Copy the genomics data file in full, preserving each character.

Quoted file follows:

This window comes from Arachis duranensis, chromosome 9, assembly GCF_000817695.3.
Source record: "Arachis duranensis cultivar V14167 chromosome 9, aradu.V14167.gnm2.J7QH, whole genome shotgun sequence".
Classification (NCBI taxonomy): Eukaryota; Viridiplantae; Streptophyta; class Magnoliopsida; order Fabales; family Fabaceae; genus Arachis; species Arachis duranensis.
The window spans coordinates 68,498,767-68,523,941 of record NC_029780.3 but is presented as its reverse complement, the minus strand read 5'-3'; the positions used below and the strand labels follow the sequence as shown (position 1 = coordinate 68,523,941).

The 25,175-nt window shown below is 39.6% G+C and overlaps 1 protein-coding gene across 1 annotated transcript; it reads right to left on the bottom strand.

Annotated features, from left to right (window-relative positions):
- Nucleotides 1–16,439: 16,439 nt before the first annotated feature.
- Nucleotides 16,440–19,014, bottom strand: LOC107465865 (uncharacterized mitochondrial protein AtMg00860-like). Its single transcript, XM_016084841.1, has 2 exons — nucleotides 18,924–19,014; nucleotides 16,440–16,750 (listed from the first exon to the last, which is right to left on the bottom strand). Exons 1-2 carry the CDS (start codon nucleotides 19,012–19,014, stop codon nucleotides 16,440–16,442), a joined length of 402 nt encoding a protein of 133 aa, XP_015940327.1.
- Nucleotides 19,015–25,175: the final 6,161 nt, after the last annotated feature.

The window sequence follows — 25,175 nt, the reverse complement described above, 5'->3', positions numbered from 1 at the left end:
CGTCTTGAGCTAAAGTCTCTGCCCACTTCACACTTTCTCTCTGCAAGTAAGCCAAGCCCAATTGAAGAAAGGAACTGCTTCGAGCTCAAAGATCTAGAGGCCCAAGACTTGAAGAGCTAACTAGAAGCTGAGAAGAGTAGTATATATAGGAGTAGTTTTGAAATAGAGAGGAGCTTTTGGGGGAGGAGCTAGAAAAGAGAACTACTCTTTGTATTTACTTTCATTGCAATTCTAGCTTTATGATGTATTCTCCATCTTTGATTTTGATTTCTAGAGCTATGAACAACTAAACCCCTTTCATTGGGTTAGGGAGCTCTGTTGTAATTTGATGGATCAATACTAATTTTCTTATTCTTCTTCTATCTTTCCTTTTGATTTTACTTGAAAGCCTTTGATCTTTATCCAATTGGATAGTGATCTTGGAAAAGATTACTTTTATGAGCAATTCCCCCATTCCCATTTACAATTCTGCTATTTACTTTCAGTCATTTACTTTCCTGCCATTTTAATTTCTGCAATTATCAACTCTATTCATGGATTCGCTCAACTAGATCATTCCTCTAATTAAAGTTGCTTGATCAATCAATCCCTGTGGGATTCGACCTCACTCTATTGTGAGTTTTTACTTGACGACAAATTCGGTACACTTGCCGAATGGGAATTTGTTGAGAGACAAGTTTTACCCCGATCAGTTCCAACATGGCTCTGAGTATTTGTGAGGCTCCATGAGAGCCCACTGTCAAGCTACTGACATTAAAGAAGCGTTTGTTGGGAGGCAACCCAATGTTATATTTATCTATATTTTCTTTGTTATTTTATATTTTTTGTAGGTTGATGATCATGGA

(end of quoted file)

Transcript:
This window comes from Arachis duranensis, chromosome 9, assembly GCF_000817695.3.
Source record: "Arachis duranensis cultivar V14167 chromosome 9, aradu.V14167.gnm2.J7QH, whole genome shotgun sequence".
Classification (NCBI taxonomy): Eukaryota; Viridiplantae; Streptophyta; class Magnoliopsida; order Fabales; family Fabaceae; genus Arachis; species Arachis duranensis.
The window spans coordinates 68,498,767-68,523,941 of record NC_029780.3 but is presented as its reverse complement, the minus strand read 5'-3'; the positions used below and the strand labels follow the sequence as shown (position 1 = coordinate 68,523,941).

The 25,175-nt window shown below is 39.6% G+C and overlaps 1 protein-coding gene across 1 annotated transcript; it reads right to left on the bottom strand.

Annotated features, from left to right (window-relative positions):
- Nucleotides 1–16,439: 16,439 nt before the first annotated feature.
- Nucleotides 16,440–19,014, bottom strand: LOC107465865 (uncharacterized mitochondrial protein AtMg00860-like). Its single transcript, XM_016084841.1, has 2 exons — nucleotides 18,924–19,014; nucleotides 16,440–16,750 (listed from the first exon to the last, which is right to left on the bottom strand). Exons 1-2 carry the CDS (start codon nucleotides 19,012–19,014, stop codon nucleotides 16,440–16,442), a joined length of 402 nt encoding a protein of 133 aa, XP_015940327.1.
- Nucleotides 19,015–25,175: the final 6,161 nt, after the last annotated feature.

The window sequence follows — 25,175 nt, the reverse complement described above, 5'->3', positions numbered from 1 at the left end:
CGTCTTGAGCTAAAGTCTCTGCCCACTTCACACTTTCTCTCTGCAAGTAAGCCAAGCCCAATTGAAGAAAGGAACTGCTTCGAGCTCAAAGATCTAGAGGCCCAAGACTTGAAGAGCTAACTAGAAGCTGAGAAGAGTAGTATATATAGGAGTAGTTTTGAAATAGAGAGGAGCTTTTGGGGGAGGAGCTAGAAAAGAGAACTACTCTTTGTATTTACTTTCATTGCAATTCTAGCTTTATGATGTATTCTCCATCTTTGATTTTGATTTCTAGAGCTATGAACAACTAAACCCCTTTCATTGGGTTAGGGAGCTCTGTTGTAATTTGATGGATCAATACTAATTTTCTTATTCTTCTTCTATCTTTCCTTTTGATTTTACTTGAAAGCCTTTGATCTTTATCCAATTGGATAGTGATCTTGGAAAAGATTACTTTTATGAGCAATTCCCCCATTCCCATTTACAATTCTGCTATTTACTTTCAGTCATTTACTTTCCTGCCATTTTAATTTCTGCAATTATCAACTCTATTCATGGATTCGCTCAACTAGATCATTCCTCTAATTAAAGTTGCTTGATCAATCAATCCCTGTGGGATTCGACCTCACTCTATTGTGAGTTTTTACTTGACGACAAATTCGGTACACTTGCCGAATGGGAATTTGTTGAGAGACAAGTTTTACCCCGATCAGTTCCAACATGGCTCTGAGTATTTGTGAGGCTCCATGAGAGCCCACTGTCAAGCTACTGACATTAAAGAAGCGTTTGTTGGGAGGCAACCCAATGTTATATTTATCTATATTTTCTTTGTTATTTTATATTTTTTGTAGGTTGATGATCATGGA